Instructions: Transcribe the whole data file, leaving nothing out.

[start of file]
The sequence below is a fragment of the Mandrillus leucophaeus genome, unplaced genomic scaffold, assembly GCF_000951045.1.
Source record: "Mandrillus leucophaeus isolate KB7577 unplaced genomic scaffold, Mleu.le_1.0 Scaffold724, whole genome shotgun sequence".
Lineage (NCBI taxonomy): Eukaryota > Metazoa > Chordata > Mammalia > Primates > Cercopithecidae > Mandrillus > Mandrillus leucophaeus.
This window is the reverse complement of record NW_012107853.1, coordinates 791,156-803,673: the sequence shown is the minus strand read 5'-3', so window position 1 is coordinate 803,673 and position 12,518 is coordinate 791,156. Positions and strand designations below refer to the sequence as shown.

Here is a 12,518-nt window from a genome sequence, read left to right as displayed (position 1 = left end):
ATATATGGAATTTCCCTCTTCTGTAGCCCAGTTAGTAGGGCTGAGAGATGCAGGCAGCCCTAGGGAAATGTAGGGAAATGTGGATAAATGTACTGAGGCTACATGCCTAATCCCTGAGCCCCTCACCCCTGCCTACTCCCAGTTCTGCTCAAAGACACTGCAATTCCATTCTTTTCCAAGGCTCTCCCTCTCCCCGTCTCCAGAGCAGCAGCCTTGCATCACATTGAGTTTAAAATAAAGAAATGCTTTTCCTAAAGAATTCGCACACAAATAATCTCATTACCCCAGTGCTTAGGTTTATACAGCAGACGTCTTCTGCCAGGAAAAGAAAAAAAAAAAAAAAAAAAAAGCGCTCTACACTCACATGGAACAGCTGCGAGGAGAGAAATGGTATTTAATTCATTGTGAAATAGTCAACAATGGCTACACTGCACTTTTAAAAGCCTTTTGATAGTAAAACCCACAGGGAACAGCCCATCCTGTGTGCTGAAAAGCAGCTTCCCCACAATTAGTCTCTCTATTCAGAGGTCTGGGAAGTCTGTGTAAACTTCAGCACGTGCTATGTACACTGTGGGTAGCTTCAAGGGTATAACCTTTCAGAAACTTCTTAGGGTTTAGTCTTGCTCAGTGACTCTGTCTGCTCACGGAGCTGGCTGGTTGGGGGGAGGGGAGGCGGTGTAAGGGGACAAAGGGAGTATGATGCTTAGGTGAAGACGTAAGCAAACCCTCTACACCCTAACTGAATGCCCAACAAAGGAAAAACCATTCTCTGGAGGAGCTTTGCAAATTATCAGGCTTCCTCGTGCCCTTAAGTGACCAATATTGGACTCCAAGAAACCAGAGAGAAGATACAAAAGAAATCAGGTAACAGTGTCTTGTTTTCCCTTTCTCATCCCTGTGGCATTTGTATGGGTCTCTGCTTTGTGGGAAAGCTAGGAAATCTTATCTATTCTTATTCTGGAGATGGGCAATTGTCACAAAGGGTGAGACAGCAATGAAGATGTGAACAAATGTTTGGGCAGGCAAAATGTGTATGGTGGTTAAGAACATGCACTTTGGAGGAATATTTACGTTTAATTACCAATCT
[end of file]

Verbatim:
The sequence below is a fragment of the Mandrillus leucophaeus genome, unplaced genomic scaffold, assembly GCF_000951045.1.
Source record: "Mandrillus leucophaeus isolate KB7577 unplaced genomic scaffold, Mleu.le_1.0 Scaffold724, whole genome shotgun sequence".
Lineage (NCBI taxonomy): Eukaryota > Metazoa > Chordata > Mammalia > Primates > Cercopithecidae > Mandrillus > Mandrillus leucophaeus.
This window is the reverse complement of record NW_012107853.1, coordinates 791,156-803,673: the sequence shown is the minus strand read 5'-3', so window position 1 is coordinate 803,673 and position 12,518 is coordinate 791,156. Positions and strand designations below refer to the sequence as shown.

Here is a 12,518-nt window from a genome sequence, read left to right as displayed (position 1 = left end):
ATATATGGAATTTCCCTCTTCTGTAGCCCAGTTAGTAGGGCTGAGAGATGCAGGCAGCCCTAGGGAAATGTAGGGAAATGTGGATAAATGTACTGAGGCTACATGCCTAATCCCTGAGCCCCTCACCCCTGCCTACTCCCAGTTCTGCTCAAAGACACTGCAATTCCATTCTTTTCCAAGGCTCTCCCTCTCCCCGTCTCCAGAGCAGCAGCCTTGCATCACATTGAGTTTAAAATAAAGAAATGCTTTTCCTAAAGAATTCGCACACAAATAATCTCATTACCCCAGTGCTTAGGTTTATACAGCAGACGTCTTCTGCCAGGAAAAGAAAAAAAAAAAAAAAAAAAAAGCGCTCTACACTCACATGGAACAGCTGCGAGGAGAGAAATGGTATTTAATTCATTGTGAAATAGTCAACAATGGCTACACTGCACTTTTAAAAGCCTTTTGATAGTAAAACCCACAGGGAACAGCCCATCCTGTGTGCTGAAAAGCAGCTTCCCCACAATTAGTCTCTCTATTCAGAGGTCTGGGAAGTCTGTGTAAACTTCAGCACGTGCTATGTACACTGTGGGTAGCTTCAAGGGTATAACCTTTCAGAAACTTCTTAGGGTTTAGTCTTGCTCAGTGACTCTGTCTGCTCACGGAGCTGGCTGGTTGGGGGGAGGGGAGGCGGTGTAAGGGGACAAAGGGAGTATGATGCTTAGGTGAAGACGTAAGCAAACCCTCTACACCCTAACTGAATGCCCAACAAAGGAAAAACCATTCTCTGGAGGAGCTTTGCAAATTATCAGGCTTCCTCGTGCCCTTAAGTGACCAATATTGGACTCCAAGAAACCAGAGAGAAGATACAAAAGAAATCAGGTAACAGTGTCTTGTTTTCCCTTTCTCATCCCTGTGGCATTTGTATGGGTCTCTGCTTTGTGGGAAAGCTAGGAAATCTTATCTATTCTTATTCTGGAGATGGGCAATTGTCACAAAGGGTGAGACAGCAATGAAGATGTGAACAAATGTTTGGGCAGGCAAAATGTGTATGGTGGTTAAGAACATGCACTTTGGAGGAATATTTACGTTTAATTACCAATCT